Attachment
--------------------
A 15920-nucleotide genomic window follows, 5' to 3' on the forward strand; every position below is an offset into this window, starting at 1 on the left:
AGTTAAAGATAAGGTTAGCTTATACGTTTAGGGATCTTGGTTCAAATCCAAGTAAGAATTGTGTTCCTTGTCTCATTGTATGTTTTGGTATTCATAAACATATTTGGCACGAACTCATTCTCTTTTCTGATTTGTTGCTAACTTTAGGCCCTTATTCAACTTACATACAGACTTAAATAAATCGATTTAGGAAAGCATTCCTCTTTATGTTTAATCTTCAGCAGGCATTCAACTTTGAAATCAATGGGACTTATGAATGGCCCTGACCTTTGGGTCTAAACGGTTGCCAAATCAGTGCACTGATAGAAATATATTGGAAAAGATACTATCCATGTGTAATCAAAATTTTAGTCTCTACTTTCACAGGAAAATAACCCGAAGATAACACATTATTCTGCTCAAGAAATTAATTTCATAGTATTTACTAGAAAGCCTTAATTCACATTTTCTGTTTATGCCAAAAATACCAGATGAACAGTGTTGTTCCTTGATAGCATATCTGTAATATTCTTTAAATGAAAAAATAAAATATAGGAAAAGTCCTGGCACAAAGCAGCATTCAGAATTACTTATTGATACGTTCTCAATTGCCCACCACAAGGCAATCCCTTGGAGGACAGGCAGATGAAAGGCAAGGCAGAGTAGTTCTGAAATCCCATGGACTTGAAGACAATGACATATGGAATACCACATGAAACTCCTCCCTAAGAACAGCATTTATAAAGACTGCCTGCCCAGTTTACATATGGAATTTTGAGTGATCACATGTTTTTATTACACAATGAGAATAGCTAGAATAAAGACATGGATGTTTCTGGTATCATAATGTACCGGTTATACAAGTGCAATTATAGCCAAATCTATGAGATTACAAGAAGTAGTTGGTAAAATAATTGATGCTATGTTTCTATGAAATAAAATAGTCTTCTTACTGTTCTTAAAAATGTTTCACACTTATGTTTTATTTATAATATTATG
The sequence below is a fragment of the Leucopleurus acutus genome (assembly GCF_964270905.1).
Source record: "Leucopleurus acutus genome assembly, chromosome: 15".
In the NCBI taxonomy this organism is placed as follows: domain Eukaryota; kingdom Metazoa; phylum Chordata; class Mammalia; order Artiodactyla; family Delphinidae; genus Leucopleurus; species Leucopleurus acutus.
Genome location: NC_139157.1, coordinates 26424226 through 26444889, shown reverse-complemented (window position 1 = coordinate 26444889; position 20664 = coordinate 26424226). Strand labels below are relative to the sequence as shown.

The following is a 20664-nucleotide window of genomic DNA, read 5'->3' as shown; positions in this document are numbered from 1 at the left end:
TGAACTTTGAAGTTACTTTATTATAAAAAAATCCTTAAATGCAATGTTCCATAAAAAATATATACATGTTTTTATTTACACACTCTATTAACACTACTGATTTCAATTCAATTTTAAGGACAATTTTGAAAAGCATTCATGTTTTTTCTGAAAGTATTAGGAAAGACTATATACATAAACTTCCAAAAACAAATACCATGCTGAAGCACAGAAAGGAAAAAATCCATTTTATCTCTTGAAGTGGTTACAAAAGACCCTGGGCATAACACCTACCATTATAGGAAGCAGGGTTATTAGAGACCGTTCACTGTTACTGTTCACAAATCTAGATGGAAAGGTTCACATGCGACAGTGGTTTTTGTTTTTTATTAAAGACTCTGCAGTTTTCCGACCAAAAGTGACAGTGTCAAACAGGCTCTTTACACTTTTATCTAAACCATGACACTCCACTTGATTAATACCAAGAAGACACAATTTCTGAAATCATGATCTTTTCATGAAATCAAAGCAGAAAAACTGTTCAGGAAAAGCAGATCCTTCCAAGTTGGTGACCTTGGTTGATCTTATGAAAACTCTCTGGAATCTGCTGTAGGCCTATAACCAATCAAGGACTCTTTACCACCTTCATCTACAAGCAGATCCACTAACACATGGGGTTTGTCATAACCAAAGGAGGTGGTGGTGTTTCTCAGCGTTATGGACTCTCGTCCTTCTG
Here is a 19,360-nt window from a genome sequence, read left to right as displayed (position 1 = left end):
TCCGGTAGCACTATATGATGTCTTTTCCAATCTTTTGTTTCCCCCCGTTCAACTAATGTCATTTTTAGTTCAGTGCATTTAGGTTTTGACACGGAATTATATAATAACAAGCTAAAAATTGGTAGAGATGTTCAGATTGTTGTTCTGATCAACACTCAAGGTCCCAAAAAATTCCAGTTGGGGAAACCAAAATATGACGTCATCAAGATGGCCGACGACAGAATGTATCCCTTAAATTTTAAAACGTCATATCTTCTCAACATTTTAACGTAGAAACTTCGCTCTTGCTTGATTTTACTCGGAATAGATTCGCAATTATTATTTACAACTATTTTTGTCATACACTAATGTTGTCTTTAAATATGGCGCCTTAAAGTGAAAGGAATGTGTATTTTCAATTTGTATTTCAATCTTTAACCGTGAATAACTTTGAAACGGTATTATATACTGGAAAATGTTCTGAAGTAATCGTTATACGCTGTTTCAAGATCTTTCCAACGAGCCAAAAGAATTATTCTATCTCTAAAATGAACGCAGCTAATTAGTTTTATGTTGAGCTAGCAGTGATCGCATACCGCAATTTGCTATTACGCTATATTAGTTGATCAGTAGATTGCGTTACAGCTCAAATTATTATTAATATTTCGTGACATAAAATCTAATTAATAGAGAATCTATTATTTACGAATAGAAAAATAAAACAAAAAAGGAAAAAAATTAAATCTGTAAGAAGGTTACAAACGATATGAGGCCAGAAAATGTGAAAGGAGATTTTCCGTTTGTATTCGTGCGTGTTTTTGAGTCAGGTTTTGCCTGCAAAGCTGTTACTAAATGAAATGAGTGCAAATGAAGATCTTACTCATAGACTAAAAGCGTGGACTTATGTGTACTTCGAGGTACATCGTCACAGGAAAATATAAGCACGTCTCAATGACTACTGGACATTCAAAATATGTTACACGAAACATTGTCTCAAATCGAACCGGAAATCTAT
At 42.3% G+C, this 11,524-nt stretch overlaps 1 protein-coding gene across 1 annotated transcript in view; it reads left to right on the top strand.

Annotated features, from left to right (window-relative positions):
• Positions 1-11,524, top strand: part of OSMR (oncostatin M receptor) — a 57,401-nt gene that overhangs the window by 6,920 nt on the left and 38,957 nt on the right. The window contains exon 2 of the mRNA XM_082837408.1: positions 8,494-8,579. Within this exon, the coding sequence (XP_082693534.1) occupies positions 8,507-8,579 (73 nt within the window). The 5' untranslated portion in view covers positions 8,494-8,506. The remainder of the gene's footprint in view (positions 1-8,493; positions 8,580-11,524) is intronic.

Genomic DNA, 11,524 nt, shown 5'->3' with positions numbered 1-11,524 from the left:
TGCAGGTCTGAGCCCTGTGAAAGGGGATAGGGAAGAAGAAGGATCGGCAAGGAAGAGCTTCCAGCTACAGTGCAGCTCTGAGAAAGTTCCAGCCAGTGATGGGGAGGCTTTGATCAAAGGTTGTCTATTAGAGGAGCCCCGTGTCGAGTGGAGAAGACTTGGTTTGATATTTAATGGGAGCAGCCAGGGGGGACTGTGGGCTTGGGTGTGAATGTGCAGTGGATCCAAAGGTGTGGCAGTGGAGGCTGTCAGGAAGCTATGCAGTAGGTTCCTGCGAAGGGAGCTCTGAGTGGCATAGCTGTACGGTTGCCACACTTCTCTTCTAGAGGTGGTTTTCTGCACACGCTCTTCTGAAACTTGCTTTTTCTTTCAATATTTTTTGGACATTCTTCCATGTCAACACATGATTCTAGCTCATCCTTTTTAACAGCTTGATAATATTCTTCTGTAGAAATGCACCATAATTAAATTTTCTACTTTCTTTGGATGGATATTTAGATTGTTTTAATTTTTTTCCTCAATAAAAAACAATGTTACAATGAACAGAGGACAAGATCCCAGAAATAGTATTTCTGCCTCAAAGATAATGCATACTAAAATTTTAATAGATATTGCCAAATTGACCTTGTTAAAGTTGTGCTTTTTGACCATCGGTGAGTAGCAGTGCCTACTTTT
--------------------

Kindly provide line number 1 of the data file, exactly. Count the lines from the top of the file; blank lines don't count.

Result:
A 15920-nucleotide genomic window follows, 5' to 3' on the forward strand; every position below is an offset into this window, starting at 1 on the left: